OPT: Israel opts for limited response to Hamas attacks

By Jeffrey Heller

JERUSALEM, April 25 (Reuters) - Israeli Prime Minister Ehud Olmert opted on Wednesday for limited military action in Gaza after Hamas's armed wing fired rockets into Israel and declared a ceasefire in the territory dead, political sources said.

Ruling out a ground offensive, Olmert decided in talks with security chiefs to step up "targeted attacks" against Palestinian rocket-launching crews but refrain from going after senior militants or political leaders, the sources said.

"Israel will not hesitate to take harsh measures against those who try to harm its sovereignty by firing rockets into our territory, attempting attacks on soldiers, and (by) other means," Olmert's office said in a statement after the security session.

Hamas's Izz el-Deen al-Qassam Brigades launched eight rockets at Israel from Gaza on Tuesday in what the group termed retaliation for Israel's killing of nine Palestinians in recent raids against militants in the occupied West Bank.

Two of the rockets landed in southern Israel on its 59th Independence Day, the military said, causing minor damage but no casualties. It was the first such attack since Hamas and Israeli leaders agreed to a Gaza ceasefire last November.

The Israeli military recently completed a training programme to ready ground forces for a land offensive against militants in the territory should the government give the green light, Israeli security sources said.

But one political source said Olmert, his popularity flagging since last year's inconclusive Lebanon war, was not interested in a massive assault at this time.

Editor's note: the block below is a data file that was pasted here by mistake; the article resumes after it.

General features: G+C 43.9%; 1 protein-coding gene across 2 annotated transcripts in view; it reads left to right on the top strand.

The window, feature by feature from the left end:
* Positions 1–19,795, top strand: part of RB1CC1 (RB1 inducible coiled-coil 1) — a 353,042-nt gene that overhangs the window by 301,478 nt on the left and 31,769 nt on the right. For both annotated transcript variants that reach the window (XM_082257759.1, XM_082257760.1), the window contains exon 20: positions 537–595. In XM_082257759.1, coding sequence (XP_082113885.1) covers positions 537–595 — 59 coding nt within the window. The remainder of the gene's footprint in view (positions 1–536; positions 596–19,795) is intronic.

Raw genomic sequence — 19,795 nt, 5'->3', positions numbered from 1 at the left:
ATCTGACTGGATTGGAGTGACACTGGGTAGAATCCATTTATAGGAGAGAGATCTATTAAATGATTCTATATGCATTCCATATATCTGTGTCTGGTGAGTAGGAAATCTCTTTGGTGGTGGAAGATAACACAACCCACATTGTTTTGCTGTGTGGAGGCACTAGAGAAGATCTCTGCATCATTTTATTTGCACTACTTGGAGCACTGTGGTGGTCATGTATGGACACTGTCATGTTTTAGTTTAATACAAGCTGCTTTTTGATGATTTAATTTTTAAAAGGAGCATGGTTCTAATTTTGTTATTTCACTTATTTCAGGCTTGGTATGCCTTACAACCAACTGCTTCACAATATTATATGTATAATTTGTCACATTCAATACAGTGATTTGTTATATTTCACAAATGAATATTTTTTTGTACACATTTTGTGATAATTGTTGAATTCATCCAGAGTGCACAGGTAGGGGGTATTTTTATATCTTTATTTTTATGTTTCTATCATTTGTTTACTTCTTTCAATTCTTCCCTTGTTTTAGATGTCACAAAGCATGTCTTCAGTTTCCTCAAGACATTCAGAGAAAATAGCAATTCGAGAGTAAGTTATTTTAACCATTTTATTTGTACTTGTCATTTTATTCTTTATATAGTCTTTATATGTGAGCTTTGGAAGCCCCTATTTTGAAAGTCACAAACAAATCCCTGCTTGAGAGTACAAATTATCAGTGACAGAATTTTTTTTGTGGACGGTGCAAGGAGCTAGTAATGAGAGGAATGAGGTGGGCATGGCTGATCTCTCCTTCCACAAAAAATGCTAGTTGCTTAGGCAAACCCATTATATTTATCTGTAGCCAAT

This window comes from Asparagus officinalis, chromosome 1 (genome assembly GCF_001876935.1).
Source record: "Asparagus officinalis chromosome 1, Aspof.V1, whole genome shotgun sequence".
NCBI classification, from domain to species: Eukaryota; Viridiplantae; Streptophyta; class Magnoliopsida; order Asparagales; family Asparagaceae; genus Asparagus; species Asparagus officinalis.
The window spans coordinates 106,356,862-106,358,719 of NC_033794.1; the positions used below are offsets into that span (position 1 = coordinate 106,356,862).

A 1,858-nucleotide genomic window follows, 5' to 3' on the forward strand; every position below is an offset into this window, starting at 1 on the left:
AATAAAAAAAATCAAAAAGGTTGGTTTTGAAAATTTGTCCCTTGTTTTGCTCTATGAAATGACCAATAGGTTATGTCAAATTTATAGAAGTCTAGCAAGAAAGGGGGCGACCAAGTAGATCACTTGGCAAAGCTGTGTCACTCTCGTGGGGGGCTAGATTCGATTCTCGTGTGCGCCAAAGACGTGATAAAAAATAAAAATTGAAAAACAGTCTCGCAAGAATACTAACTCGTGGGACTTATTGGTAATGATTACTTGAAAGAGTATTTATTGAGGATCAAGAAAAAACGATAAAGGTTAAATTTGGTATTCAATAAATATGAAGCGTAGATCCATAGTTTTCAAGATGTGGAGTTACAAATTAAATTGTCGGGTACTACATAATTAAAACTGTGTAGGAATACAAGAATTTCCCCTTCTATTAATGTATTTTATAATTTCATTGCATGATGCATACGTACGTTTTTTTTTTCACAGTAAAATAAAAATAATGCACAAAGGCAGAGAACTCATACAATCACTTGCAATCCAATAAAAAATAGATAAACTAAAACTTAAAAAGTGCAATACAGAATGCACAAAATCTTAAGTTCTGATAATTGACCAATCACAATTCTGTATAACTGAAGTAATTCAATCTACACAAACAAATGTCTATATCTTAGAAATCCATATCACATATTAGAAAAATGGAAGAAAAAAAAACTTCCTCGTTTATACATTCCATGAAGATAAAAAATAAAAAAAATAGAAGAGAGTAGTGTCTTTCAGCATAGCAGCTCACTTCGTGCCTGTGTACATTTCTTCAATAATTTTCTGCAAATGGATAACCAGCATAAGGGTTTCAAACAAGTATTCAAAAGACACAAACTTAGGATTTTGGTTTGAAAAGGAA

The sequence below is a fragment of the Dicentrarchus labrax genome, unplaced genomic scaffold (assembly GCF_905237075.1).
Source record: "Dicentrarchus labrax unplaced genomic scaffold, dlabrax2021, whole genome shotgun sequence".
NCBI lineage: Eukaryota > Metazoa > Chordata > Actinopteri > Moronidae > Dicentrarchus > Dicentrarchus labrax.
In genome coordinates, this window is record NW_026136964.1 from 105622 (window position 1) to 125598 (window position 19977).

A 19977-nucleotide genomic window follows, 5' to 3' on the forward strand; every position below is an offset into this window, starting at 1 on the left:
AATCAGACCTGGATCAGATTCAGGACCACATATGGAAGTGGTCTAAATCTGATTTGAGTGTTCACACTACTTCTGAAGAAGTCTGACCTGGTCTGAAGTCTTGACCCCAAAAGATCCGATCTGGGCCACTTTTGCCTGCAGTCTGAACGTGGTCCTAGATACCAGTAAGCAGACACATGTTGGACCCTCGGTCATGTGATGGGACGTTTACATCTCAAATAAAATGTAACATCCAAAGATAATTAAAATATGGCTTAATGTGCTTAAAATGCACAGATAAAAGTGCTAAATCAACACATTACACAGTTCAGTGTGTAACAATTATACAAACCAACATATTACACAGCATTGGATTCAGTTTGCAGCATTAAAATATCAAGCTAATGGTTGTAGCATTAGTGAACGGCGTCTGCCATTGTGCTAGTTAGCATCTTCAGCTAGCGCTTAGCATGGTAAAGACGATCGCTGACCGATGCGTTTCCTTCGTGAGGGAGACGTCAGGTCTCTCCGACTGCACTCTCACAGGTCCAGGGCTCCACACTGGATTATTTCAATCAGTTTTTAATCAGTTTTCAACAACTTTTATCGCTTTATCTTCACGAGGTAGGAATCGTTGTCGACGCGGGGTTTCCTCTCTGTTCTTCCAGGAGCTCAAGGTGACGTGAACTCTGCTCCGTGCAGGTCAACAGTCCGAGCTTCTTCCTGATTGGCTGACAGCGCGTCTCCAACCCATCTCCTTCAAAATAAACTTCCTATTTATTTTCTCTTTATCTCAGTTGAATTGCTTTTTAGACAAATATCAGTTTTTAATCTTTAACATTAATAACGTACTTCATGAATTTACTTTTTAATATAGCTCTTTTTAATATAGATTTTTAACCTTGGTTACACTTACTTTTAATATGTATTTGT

An official inquiry into the 34-day conflict with Lebanon's Hezbollah guerrillas and the military's preparedness for war in the north is due to release its interim findings next week.

In Gaza, a Palestinian official said an Egyptian security team held separate meetings with Hamas and the Islamic Jihad group and stressed the need to restore calm to avoid giving Israel a pretext to mount a ground offensive.


On Tuesday, after the rocket strikes, Abu Abaida, a spokesman for the Qassam brigades, said: "There is no calm between us and the (Israeli) occupation. The occupation ended the calm."

The Hamas-led Palestinian government, however, said it was interested in maintaining the Gaza ceasefire.

The truce does not cover the West Bank, where the Israeli military mounts frequent raids against militant groups it says are constantly planning attacks inside Israel.

"If the occupation (Israel) ... stops all assassinations, violence, arrests and raids against our people, Hamas will consider an enduring calm in liaison with other factions, as a collective position," Hamas spokesman Fawzi Barhoum said.

Palestinian President Mahmoud Abbas, whose secular Fatah faction formed a governing coalition with Hamas last month, called the rocket strikes "an exceptional event that will not last".

Speaking at a news conference in Rome on Tuesday, Abbas urged Israel to show "self-control" and head off escalation.

(Additional reporting by Nidal al-Mughrabi in Gaza)


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